Recently, my computer specialist attended a free training seminar on network wiring. Yes, I said free.
Because I live in a small town, most of our training opportunities, including the seminar on network wiring, take place in Denver, a four-hour round trip by car. This is why I need to know before I go if free training is really worth the effort. I want to make sure that my computer specialist’s time is not wasted when he heads up to Denver for the day.
According to the brochure of the wiring seminar mentioned above, the seminar would cover topics such as new wiring standards, bandwidth improvements, and also introduce us to new techniques in network equipment such as improved punch down racks, network cabinets, and network testing devices.
In this case, my computer specialist was very pleased with how the seminar was presented. Although the company that organized the seminar included a brief sales pitch of their products, the seminar was definitely worth the time to attend.
Free training sessions are important because I have a small budget for technical training. But free training can be risky, especially when the “training” is more sales pitch than seminar.
It is my opinion that free training seminars will never take the place of professional training sessions, but there are benefits to including free sessions in your training plans.
Of course, the most obvious benefit of free training seminars is that they are free!
If you’re like me, you have already balanced your training schedule with your training budget for the year. But what happens if you need training to start a new, and unanticipated, project? Enter free training.
Here are five other reasons you should consider free training:
- The right free training seminars will allow you and your staff to at least be familiar with a new technology or technique. In most cases, you will receive handouts, reference materials, and Web site addresses for more information.
- A good seminar will spark new ideas and rejuvenate your employees.
- Free seminars offer your technical staff a chance to network with other IT professionals. These new contacts often come in handy when problems occur in your shop. I have often solved a problem by sending an e-mail to a seminar contact.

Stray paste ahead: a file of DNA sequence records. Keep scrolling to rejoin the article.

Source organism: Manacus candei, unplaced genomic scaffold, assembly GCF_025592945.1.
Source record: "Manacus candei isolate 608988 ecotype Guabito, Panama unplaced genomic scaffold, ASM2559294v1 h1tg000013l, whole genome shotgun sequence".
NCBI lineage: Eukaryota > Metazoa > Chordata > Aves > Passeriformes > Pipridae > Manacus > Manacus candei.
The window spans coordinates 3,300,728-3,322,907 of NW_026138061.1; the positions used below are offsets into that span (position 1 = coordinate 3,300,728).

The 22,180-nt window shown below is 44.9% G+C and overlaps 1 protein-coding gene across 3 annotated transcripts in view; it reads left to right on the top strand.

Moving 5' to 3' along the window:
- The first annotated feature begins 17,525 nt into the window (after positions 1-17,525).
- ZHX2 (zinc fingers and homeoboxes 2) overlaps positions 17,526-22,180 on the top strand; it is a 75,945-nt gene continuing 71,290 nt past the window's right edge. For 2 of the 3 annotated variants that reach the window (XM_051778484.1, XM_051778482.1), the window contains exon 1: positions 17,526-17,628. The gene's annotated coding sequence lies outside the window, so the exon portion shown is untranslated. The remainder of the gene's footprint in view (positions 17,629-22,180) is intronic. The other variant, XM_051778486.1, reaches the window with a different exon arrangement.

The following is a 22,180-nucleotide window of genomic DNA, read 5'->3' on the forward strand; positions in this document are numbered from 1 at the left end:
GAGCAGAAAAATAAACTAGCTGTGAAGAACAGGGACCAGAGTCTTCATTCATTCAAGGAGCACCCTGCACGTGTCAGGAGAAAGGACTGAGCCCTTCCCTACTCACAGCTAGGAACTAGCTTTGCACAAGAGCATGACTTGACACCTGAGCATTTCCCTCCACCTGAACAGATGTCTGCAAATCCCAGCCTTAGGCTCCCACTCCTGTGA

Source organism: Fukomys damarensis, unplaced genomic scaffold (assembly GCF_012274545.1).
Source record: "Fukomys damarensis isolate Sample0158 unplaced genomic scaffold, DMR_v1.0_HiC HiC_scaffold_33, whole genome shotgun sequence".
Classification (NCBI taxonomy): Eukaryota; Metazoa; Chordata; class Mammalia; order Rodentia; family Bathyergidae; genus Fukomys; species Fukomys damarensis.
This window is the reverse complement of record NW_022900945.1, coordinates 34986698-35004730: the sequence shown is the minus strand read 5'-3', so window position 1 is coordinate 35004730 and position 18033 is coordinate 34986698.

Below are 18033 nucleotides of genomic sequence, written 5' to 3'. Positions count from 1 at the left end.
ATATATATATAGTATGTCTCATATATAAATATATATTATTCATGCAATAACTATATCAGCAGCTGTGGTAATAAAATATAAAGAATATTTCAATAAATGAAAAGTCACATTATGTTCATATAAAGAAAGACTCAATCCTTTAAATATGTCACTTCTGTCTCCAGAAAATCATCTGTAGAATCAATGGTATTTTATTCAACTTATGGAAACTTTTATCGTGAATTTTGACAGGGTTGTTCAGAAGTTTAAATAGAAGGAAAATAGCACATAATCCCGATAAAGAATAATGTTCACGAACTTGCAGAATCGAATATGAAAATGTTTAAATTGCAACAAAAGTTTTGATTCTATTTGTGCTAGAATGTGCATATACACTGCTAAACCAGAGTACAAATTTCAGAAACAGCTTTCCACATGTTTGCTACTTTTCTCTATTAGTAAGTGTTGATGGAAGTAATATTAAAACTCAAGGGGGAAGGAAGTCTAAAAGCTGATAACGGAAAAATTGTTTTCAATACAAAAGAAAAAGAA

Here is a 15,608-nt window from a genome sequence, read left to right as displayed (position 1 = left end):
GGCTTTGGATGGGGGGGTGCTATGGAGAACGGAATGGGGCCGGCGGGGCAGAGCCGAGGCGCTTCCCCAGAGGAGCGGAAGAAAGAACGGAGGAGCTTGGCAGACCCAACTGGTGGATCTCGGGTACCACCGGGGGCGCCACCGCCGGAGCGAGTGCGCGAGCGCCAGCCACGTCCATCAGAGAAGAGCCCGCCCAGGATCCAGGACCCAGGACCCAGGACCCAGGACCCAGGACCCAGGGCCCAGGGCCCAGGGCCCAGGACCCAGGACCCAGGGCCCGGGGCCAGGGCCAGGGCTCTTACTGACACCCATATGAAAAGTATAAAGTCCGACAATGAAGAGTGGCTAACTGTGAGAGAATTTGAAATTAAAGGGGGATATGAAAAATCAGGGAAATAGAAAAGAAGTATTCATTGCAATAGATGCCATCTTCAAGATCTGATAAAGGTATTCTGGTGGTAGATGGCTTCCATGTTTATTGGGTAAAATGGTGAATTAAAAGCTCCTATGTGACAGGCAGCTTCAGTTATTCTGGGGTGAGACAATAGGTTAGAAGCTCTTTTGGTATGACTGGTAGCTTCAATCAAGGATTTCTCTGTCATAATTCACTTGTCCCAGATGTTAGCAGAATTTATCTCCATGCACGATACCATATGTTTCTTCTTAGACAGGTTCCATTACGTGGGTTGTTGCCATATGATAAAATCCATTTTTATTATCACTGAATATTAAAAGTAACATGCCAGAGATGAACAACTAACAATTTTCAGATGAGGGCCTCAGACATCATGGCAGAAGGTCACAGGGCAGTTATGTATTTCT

- Free seminars conducted by certification organizations can help you and your employees decide if paying for a certification program is worthwhile. I have paid for training in the past based on the training brochure, only to be disappointed when the presenter focused on his opinions and not the facts presented in the brochure.
- Free training can also serve as a morale booster for your technical staff. Although free training can be a disappointment if you choose the wrong seminar, an effective free training session can be fulfilling. Your employees have a chance to get away from the office, enjoy a meal on the company, and even feel like you rewarded them for their hard work.
How to decide if the training is worth it
Here is how I go about identifying the best free seminars available:
- Research the training offering by reading the brochure and visiting the related Web site before making a commitment. Look for details on information to be covered and the qualifications of the presenters. Take a look at the agenda to ensure there will be interaction between the presenter and the attendees.
- Call the company and request registration information. Ask if reference materials and handouts will be available and if hands-on activities are featured. If the seminar focuses on a product, ask if the featured hardware or software will be demonstrated.
- Consider the “hidden” costs of a free seminar such as meals, transportation, and lodging for overnight seminars.
There is also the cost to the rest of your office of not having your technical staff available. If an end user’s computer goes down, you need to have a backup plan when your technician is out of the office.
How do you evaluate training?
We’d like to know: How do you evaluate training opportunities and determine where you’ll get the most for your time and money? Share your tips with other members by posting below.
Evaluate the end results
It’s important to evaluate the training when your staff returns so you can determine whether future training sessions offered by the same vendor or group will be worth attending.
Asking for a post-seminar report is not the answer. You will probably receive a synopsis of the agenda.
Instead, sit down with your employees when they return from a seminar and hold an informal debriefing.
Some of the questions you should ask include the following:
- How was the seminar in general?
- Did they cover the topics outlined in their agenda?
- Did the presenter seem to be knowledgeable?
- Was the facility acceptable?
- Did the seminar come across as a sales pitch?
- Was it worth your time to attend?
- Did they give you any materials to read?
- What specifically did you gain or learn from this experience?
- Keep a training log to track the sessions attended and the time spent away from the office.
My favorite free training opportunities
In my experience, some of the better seminars are:
- Colorado Springs Cisco Users Group (CSCUG). This specific user group meets once a month and offers free presentations in all areas of networking. Look for a users group in your area.
- The Siemon Company offers an excellent presentation on wiring standards. They distribute excellent handouts.
- The Root Group, of Boulder, CO, has featured presenters from Cisco, HP, and Firehunter to talk about how their products (Ciscoworks 2000, HP Openview, and Firehunter, respectively) can help manage LAN/WAN environments and monitor the health of your networks.